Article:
It’s a truth universally acknowledged that Valentine’s Day is perhaps one of the most polarizing holidays in the calendar. One the one side you’ve got those who (quite rightly!) suggest that spontaneous acts of romance shouldn’t just be confined to just one day of the year, and on the other you’ve got those who happily confess that they enjoy having a special occasion to celebrate. Somewhere betwixt these two extremes, you’ve got the skeptical singletons who are neither hither nor thither when it comes to red roses, chocolates and heart shaped balloons- for them 14th February is just another day.

Although public displays of affection and sweeping romantic gestures may prove quite divisive, with Valentine’s Day just around the corner, it’s certainly an occasion which is difficult to escape- and if you’re in a relationship then it can be deceptively tricky to negotiate the cliched pitfalls of pressie buying. So, whether you’re one half of a couple seeking some fresh inspiration for what to do this year, or whether you’re determined to celebrate the holiday regardless, we here at Aesthetic HQ have come up with a list of alternative ideas of how to celebrate Valentine’s Day:

1) Go in search of Mr Darcy

2013 marks the 200th birthday of Pride and Prejudice, and there’s no denying that Jane Austen’s novel has had a lasting impact on literature and the notion of the romantic hero. So, whether you’re attached to your own Mr. Darcy or not, why not take a trip to the Jane Austen’s House Museum and celebrate the work of one of the world’s most beloved authors by seeing her home firsthand. The Hampshire house where she spent the last eight years of her life and where she did the majority of her writing is a must-visit for Austen aficionados and literature lovers alike.

Jane Austen’s House Museum, Hampshire, GU34 1SD

2) Blood, guts and gore at the Museum of London

If ymuseumoflondonou’re more interested in the inner workings of the heart, then a visit to the Museum of London’s latest exhibition is sure to set your pulse racing. Charting the evolution of medical surgery in Victorian London, Doctors, Dissection and Resurrection Men features an extensive array of artifacts excavated from a burial ground at the Royal London Hospital in Whitechapel in 2006. Featuring human and animal remains, anatomical models and a whole host of primary sources, the exhibition explores the work of a group of pioneering surgeons who came to prominence in this period, as well as the fabled bodysnatchers who supplied them. Definitely not one for the faint-hearted!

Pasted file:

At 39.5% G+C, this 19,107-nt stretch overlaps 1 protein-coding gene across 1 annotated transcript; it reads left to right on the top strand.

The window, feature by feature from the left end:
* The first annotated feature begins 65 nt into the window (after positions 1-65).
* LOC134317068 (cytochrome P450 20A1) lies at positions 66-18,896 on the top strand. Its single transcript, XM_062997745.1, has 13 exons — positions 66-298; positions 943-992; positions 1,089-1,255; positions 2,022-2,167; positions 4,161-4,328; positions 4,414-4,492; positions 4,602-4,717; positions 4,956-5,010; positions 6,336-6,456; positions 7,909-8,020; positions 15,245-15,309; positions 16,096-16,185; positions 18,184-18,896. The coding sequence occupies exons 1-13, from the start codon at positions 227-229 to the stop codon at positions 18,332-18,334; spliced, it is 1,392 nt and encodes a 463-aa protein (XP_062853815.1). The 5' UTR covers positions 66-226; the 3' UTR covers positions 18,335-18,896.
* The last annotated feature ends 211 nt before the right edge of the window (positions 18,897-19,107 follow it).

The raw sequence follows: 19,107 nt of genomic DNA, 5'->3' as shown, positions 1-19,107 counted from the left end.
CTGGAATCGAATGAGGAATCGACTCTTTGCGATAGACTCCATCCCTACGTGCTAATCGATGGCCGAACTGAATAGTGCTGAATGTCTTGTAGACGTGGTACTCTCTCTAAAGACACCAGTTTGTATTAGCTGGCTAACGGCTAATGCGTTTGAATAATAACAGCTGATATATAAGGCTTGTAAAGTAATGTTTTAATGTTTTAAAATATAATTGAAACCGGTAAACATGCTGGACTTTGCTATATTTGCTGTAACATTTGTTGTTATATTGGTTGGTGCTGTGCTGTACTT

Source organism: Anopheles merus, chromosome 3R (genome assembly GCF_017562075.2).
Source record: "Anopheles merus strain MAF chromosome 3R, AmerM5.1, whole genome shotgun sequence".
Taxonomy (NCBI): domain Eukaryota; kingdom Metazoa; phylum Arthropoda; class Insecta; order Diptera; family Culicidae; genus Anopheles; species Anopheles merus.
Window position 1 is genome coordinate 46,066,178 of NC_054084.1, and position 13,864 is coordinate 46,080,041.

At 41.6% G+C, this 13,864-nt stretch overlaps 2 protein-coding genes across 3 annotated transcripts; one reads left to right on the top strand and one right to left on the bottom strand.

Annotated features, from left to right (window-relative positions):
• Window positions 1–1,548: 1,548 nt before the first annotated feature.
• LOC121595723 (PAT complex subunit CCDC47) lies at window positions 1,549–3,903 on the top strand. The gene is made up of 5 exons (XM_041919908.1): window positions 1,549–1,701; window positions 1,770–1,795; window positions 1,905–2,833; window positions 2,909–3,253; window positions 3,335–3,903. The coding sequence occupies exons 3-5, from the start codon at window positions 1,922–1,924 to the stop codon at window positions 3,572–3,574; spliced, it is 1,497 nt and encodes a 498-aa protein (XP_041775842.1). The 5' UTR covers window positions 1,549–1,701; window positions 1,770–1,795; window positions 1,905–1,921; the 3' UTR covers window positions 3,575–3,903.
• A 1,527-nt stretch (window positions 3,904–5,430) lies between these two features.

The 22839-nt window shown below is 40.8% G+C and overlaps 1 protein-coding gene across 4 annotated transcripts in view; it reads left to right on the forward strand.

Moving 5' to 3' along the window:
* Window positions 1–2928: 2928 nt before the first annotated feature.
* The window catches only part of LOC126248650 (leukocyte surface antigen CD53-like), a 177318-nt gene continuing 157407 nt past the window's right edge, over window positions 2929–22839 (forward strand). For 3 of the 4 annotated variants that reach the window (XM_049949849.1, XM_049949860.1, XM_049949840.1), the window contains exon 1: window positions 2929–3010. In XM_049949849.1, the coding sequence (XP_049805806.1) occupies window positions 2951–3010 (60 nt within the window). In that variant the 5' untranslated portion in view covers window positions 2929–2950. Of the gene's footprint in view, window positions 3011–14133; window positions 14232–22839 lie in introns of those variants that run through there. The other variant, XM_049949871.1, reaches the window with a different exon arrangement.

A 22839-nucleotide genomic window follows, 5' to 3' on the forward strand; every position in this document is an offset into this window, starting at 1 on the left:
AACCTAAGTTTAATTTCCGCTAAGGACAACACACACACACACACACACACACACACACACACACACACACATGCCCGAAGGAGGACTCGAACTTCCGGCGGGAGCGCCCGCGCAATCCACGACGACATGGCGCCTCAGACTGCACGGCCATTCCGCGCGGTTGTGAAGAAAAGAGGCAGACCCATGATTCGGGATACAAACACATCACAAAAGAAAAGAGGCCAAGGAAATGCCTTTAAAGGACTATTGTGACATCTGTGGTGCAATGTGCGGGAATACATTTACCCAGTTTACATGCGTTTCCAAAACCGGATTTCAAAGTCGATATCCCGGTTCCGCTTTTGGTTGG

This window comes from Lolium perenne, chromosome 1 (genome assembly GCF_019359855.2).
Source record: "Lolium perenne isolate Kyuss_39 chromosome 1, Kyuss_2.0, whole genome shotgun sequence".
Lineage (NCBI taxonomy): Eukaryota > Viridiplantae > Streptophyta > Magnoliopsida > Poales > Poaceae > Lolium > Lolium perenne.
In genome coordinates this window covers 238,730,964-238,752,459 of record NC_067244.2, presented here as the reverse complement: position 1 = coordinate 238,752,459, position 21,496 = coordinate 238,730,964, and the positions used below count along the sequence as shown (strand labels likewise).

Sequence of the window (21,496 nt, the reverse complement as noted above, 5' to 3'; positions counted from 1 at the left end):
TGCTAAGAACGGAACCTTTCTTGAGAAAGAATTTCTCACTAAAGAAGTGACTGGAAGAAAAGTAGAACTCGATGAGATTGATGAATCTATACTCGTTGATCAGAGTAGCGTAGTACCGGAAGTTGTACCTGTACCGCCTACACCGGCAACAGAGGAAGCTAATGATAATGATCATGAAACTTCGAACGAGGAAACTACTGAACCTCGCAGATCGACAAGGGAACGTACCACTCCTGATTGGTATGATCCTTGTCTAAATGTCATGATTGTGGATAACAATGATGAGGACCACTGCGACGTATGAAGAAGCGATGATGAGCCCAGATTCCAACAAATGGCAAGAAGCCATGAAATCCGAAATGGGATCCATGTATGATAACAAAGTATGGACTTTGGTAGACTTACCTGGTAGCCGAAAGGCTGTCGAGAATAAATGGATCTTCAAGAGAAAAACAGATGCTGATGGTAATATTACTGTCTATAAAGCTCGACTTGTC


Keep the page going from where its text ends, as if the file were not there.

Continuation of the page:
Museum of London, London, EC2Y 5HN For

3) Explore the magic of Kensington Palace

For truly romantic at heart, there are few places which compare with Kensington Palace. Re-opened last year after a multi-million pound redevelopment, each consecutive exhibition within the palace centres upon a series of royal residents, and traces the dynasties of some of the most powerful British monarchs ever to wear the crown. A particular highlight is the Victoria Revealed section; focusing on Queen Victoria’s life and her relationship with Prince Albert, this installation is constructed around Victoria’s own letters and diary accounts, offering an unparalleled insight into her childhood, reign and marriage. Before heading home, be sure to pop along to Queen Anne’s Orangery for a spot of afternoon tea.

Kensington Palace, London, W8 4PX

4) Say it with cake

hummingbirdOn the subject of cake, in our book nothing says ‘I love you’ like baking someone an edible gift. Whether it’s pretty patisserie, beautiful biscuits or a perfectly put together sponge, having a home-made token of affection is perhaps one of the nicest gestures ever. So, if you’re inspired to get creative in the kitchen then be sure pick up The Hummingbird Bakery’s Home Sweet Home. Released on 14th February, it’s set to be just as popular as their previous titles, and promises 100 new recipes for ‘baking brilliance.’ Just remember to save us a slice!

The Hummingbird Bakery: Home Sweet Home by Tarek Malouf, RRP £20, Harper Collins

5) Lichtenstein: A Retrospective at Tate Modern

If art is more your cup of tea,  then be sure to book in advance for the much-anticipated retrospective of Roy Lichtenstein’s work, opening at Tate Modern on 21st February. Bringing together over 100 of Lichtenstein’s most evocative paintings and offering an in depth look at his artistic processes, this exhibition is set to uncover the work of one of the 20th century’s most iconic artists, and in doing so shed new light on the Pop Art movement as a whole. One not to be missed!

Lichtenstein: A Retrospective, Tate Modern, London, SE1 9TG

Sarah Farrell is a fashion and lifestyle blogger at My Sentimental Heart. A regular contributor to Aesthetic Magazine, Sarah’s main interests lie in baking and style. Sarah is also the Features Editor of Aesthetic Online. She Tweets @sarah_sentiment.


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